MEXICO CITY (Reuters) – Hurricane Karl formed in the southern Gulf of Mexico on Thursday and gained strength as it headed across Mexico’s offshore oil patch.
No damage was reported at Mexican oil drilling platforms and state-run oil giant Pemex has not curtailed operations, but it is monitoring Karl’s progress across the Bay of Campeche in the Gulf, where the bulk of Mexico’s 2.55 million barrels per day of oil is produced.
Two of Mexico’s main oil exporting ports closed as Karl passed through the region.
The storm was a Category 1 hurricane, the weakest on the five-step Saffir-Simpson scale, with maximum winds of 80 miles per hour, but it was picking up strength as it left Mexico’s main cluster of oil platforms behind and barreled toward the state of Veracruz, where it could touch land on Friday night.
“It is not out of the question that Karl could become a major hurricane before landfall,” the U.S. National Hurricane Center said. “Karl is expected to strengthen steadily and possibly rapidly.”
However, Karl seemed unlikely to inflict lasting damage and oil prices fell more than 2 percent as traders set aside the storm and focused on the expected resumption of a major Canadian pipeline.
The storm is the sixth hurricane of the 2010 Atlantic season. Of these, four have been “major” hurricanes that reach Category 3 or higher. At 5:00 p.m. EST (2100 GMT), Karl was located about 165 miles east of Veracruz.
Pemex suspended small craft shipping to platforms in the bay but there were no reports of damage to any oil installations there, a company employee said.
Storms in the Bay of Campeche have the potential to cause serious disruption to Mexican oil output but rarely pass far enough south to cause problems. Mexico was the No. 3 supplier of crude to the United States during the first half of this year, according to the U.S. Energy Information Administration.
Any disruption in production would likely last days although rare direct hits on major platforms in the past have forced lengthy shutdowns.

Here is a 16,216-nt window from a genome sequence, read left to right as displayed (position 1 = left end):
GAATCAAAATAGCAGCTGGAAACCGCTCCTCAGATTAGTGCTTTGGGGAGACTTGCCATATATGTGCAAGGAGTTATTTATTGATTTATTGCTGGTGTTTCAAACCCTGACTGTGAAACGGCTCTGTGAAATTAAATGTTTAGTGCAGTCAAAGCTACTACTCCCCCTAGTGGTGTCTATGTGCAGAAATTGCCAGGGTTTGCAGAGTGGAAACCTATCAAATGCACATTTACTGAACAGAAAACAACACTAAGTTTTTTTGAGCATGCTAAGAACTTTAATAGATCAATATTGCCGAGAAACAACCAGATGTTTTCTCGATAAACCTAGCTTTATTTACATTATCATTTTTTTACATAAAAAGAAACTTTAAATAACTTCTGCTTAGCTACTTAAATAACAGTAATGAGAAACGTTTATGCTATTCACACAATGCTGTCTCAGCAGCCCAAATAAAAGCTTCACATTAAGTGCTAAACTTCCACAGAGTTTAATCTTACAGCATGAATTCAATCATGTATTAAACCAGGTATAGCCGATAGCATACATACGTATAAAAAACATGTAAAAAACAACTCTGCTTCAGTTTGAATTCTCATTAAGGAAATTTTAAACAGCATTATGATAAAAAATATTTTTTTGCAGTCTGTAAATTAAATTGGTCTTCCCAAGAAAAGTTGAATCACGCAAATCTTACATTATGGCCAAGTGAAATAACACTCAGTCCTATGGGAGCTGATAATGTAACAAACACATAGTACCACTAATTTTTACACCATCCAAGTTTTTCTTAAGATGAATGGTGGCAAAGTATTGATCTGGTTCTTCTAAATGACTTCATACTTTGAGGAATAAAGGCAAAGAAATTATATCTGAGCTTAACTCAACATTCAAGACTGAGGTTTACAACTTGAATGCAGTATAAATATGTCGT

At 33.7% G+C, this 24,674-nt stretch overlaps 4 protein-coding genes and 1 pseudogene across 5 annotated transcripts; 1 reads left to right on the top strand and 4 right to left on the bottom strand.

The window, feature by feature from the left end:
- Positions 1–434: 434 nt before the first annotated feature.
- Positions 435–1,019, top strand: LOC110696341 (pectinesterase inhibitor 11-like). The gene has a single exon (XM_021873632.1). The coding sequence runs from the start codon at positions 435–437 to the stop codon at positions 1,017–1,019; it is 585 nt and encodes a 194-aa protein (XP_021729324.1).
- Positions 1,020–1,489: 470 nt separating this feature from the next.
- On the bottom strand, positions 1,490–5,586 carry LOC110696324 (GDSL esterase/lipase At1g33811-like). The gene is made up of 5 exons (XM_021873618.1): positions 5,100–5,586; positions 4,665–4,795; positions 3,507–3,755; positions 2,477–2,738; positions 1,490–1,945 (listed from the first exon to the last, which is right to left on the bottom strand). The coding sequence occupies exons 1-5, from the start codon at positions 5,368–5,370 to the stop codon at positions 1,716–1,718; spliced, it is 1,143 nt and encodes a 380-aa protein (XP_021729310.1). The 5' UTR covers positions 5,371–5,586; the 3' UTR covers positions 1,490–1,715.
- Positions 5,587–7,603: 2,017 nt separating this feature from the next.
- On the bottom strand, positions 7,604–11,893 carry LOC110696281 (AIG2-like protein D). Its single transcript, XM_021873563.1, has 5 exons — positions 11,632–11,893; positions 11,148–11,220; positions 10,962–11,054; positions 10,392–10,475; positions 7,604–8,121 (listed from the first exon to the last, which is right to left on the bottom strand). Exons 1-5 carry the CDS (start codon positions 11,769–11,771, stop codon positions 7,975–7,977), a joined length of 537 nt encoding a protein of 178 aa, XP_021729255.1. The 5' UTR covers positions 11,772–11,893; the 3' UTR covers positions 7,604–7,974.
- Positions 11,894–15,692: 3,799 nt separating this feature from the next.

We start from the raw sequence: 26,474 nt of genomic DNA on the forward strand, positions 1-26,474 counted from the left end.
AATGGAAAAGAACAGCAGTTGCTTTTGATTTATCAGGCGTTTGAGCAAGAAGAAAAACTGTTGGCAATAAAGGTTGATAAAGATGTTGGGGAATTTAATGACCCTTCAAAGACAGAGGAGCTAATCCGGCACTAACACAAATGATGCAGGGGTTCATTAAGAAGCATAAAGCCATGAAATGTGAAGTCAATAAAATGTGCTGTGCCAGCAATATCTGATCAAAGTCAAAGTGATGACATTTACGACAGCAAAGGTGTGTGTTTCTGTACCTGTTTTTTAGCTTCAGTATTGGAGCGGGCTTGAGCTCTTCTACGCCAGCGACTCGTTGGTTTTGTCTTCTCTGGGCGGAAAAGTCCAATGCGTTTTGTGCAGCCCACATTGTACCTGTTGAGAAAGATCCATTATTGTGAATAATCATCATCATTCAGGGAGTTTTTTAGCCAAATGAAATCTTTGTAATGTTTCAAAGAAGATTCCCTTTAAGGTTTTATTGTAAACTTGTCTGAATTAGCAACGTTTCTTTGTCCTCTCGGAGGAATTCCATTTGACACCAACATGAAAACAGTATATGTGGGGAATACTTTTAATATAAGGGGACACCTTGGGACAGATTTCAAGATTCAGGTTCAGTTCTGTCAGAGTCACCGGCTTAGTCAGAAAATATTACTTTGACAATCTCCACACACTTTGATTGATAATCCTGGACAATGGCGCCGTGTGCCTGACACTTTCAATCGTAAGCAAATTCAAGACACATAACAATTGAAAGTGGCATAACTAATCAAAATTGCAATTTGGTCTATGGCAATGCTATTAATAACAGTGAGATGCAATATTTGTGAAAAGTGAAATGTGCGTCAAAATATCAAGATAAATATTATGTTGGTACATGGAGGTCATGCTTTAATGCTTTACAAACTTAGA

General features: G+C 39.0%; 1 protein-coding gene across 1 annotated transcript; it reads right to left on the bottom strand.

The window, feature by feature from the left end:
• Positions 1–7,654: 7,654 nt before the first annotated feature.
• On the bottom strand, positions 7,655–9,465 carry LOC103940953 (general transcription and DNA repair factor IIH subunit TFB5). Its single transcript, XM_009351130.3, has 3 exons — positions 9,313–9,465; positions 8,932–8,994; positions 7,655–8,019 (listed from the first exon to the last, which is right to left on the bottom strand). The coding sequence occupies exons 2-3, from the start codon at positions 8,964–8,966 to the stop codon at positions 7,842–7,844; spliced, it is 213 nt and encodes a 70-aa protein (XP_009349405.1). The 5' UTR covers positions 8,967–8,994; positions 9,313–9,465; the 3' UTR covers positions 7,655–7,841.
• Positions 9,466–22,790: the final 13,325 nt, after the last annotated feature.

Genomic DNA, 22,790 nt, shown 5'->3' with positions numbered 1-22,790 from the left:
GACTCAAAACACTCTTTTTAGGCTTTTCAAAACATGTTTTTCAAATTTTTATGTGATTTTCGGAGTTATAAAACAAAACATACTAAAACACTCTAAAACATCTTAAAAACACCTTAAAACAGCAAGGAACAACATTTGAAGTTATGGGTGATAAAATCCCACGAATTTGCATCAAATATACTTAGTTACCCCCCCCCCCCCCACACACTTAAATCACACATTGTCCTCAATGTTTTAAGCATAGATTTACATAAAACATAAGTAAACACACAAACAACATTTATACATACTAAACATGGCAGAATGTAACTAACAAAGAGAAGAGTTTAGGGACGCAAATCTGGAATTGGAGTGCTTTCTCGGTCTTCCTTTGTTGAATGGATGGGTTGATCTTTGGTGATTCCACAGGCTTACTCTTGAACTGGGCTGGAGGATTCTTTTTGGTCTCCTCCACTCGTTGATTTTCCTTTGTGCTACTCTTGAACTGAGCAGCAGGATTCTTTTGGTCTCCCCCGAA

Earlier in the week, Karl dumped rain and brought strong winds to the Yucatan peninsula and hundreds of people, mostly Mayan villagers, were evacuated, authorities said.
The storm also knocked out power to tens of thousands of people throughout the mainly rural area. Majahual, home to a large cruise ship port, bore the brunt of the storm as it made landfall but no serious damage was reported.
Cancun, a top beach destination for U.S. and European tourists, was untouched by the storm.
Forecasters shifted the anticipated landfall of Karl south of the gasoline-importing city of Tuxpan toward Veracruz, a major Mexican port but one which does not handle any crude oil exports. The storm is expected to make landfall by late Friday afternoon.
IGOR AND JULIA
Two other hurricanes, Igor and Julia, also churned across the Atlantic Ocean but posed no immediate threat to the U.S. mainland or energy interests, projected to eventually die out far from land.
Igor was 840 miles south southeast of Bermuda with maximum sustained winds of 125 mph, having weakened to a still-dangerous Category 3 storm.
Igor was on a track that would bring it close to Bermuda late on Sunday and early on Monday.
Bermudan Home Affairs Minister David Burch urged islanders to get ready. “You should be getting prepared now — if you wait until Saturday evening, it will be too late,” he said.
Local forecasters in Bermuda said the Atlantic island should prepare for a “virtual direct hit” from Igor, which was expected to pass less than 50 miles east of the island as a Category 2 hurricane on Sunday.
Bermuda’s government said the territory had not been threatened by such a severe hurricane since Hurricane Fabian in 2003, which killed four people and caused millions of dollars worth of damage.
Julia had weakened to a Category 1 storm, with 85 mph winds. It was located about 1,325 miles southwest of the Azores and was moving northwest.
The June-November hurricane season has been more active than average this year, with 11 named storms so far, but damage has been relatively limited as several storms fizzled out in the Atlantic.
(Additional reporting by Robert Campbell in Mexico City and Samantha Strangeways in Hamilton; editing by Missy Ryan and Cynthia Osterman)